It's a well-known fact that cats dislike water.
Lesser-known fact: So do reporters. They prefer beer.
Kicking around Bon Air under last Thursday's grim, dreary skies, there was plenty of water. Notably absent was beer.
Also absent: the now-legendary big cat of Bon Air and Salisbury.
Reports of this unidentified and elusive kitty prowling the tree lines of back yards over a broad swath of the county's west end have kept local media outlets buzzing for much of November. After weeks of watching breathless news reports that have included speculation that an African lion might be on the loose within spitting distance of Chesterfield Towne Center, it seemed only right to join the hunt.
Instead, I went to the Bon Air library and then to a nearby McDonald's for lunch.
Heck, it's as likely the mystery cat will be found prowling the historical biographies shelves as anywhere.
WTVR reporter John Burkett would probably disagree.
“It was no domestic cat, my friend,” says Burkett, whose cameraman called his attention to what he thought was a large fox as the two finished interviewing a wildcat witness last week off Jahnke Road. “I turned around — I said ‘Holy crap, look at the size of that cat.’ It looked like it was going toward the garbage behind this apartment. … right across from St. John's Woods.”
The veteran television newsman reached for his trusty camera — which conveniently was out of film, Burkett says, identifying what he allegedly saw as a bobcat on account of the large head attached to its imaginary body: “I came back and nobody in the newsroom believed me. This was no domestic cat, I could have rode the son-of-a-gun to work.”
So to summarize, Burkett's best bet: a garbage-eating bobcat.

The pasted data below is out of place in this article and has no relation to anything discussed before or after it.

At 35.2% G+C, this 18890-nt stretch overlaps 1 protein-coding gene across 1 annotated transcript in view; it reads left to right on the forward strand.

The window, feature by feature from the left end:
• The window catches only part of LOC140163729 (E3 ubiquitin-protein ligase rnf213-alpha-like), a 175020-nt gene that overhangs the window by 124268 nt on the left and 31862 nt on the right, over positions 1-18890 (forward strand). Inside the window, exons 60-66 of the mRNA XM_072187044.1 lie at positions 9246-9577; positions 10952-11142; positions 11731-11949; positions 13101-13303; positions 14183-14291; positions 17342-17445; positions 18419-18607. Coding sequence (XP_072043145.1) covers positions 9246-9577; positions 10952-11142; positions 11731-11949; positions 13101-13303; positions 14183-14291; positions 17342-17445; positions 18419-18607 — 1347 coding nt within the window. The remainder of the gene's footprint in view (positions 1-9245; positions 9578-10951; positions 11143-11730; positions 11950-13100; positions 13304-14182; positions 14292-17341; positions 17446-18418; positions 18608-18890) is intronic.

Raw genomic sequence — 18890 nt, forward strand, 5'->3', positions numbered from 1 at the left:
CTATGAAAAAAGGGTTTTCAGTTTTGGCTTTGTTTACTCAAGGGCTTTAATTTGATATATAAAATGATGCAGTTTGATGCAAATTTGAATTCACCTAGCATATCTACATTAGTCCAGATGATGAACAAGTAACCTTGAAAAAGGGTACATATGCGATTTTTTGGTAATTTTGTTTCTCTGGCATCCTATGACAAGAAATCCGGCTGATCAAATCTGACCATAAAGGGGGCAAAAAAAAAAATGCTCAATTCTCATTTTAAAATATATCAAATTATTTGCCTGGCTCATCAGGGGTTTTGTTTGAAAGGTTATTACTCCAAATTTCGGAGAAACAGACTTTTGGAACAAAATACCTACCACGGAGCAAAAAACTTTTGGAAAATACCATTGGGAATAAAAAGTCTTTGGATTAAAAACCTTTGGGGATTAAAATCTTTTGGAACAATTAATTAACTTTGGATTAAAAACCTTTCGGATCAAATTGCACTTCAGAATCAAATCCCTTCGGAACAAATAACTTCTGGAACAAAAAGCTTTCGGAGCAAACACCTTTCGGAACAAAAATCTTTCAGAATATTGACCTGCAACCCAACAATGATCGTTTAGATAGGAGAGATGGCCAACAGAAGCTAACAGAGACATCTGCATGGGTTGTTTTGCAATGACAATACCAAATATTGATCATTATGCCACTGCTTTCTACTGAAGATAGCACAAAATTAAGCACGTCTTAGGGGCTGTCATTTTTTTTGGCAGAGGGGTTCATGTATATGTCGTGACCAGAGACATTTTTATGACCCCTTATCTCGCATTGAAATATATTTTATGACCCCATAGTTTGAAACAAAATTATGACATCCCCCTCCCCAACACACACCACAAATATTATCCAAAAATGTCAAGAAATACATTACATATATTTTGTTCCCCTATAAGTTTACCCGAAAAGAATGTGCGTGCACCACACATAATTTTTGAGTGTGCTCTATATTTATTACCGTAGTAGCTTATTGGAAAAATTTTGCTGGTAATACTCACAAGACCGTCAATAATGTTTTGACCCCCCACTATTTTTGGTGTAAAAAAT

Or maybe, suggests Rick Busch with the Virginia Department of Game and Inland Fisheries, it's a variety of semi-domesticated exotic house pet, native to plains of central and eastern Africa.
“I had a lady in the front office who said she thought it might be her cat,” Busch says. “She had pictures of an African serval cat — a cat indigenous to the arid plains and savannas of Africa. She lost it more than a year ago.”
This woman's lost cat — servals stand more than two feet tall with spots like a leopard, striking facial features and smallish heads — was declawed, which may explain the lack of reports of half-eaten poodles to accompany the big cat sightings.
At the Bon Air McDonald's, a palpable tension hangs over the Thursday lunchtime crowd. The smell of fear is in the air. In fact, on second whiff, it's just atomized grease from the basket fryer.
“I'll have a chicken sandwich and a water — and can I get two Alex the Lion action figures?” I ask at the counter.
“We don't have any more lions,” replies cashier Maya Winfree, offering instead a hippo or zebra Happy Meal action figure from the popular “Madagascar” movie. “We've been out of lions for about a week.”
Again, the Big Cat of Bon Air eludes capture.
As we leave the McDonald's, I casually throw the hippo and zebra Happy Meal toys in the back seat and start the car. Pulling into traffic, a low, eerie growl fills the car. “I know I'm every hippo's dream, wow.”
I've accidentally turned on the hippo toy while driving on busy Huguenot Road, adding to the otherwise underwhelming safari mood of the trip.
Nanci Clary, an administrator with the Chesterfield Library and a resident of the Salisbury area, is skeptical. “I really don't think there are any tigers,” she says, explaining: “Nobody's found any scat.”
For the record, scat is poop.
It's late afternoon, and steady downpour falls on flocks of sheep and llamas grazing nervously on a farm near Robious Road's junction with Route 288. The flock mentality is one of nature's oldest defensive mechanisms: Stick together to confuse the predator.
My car takes a pothole as we drive past the unsuspecting flock. The plastic hippo's low, amorous growl from the rear goes unheard to those outside my car: “I know I'm every hippo's dream, wow.”
Today, these sheep are safe. But tomorrow? S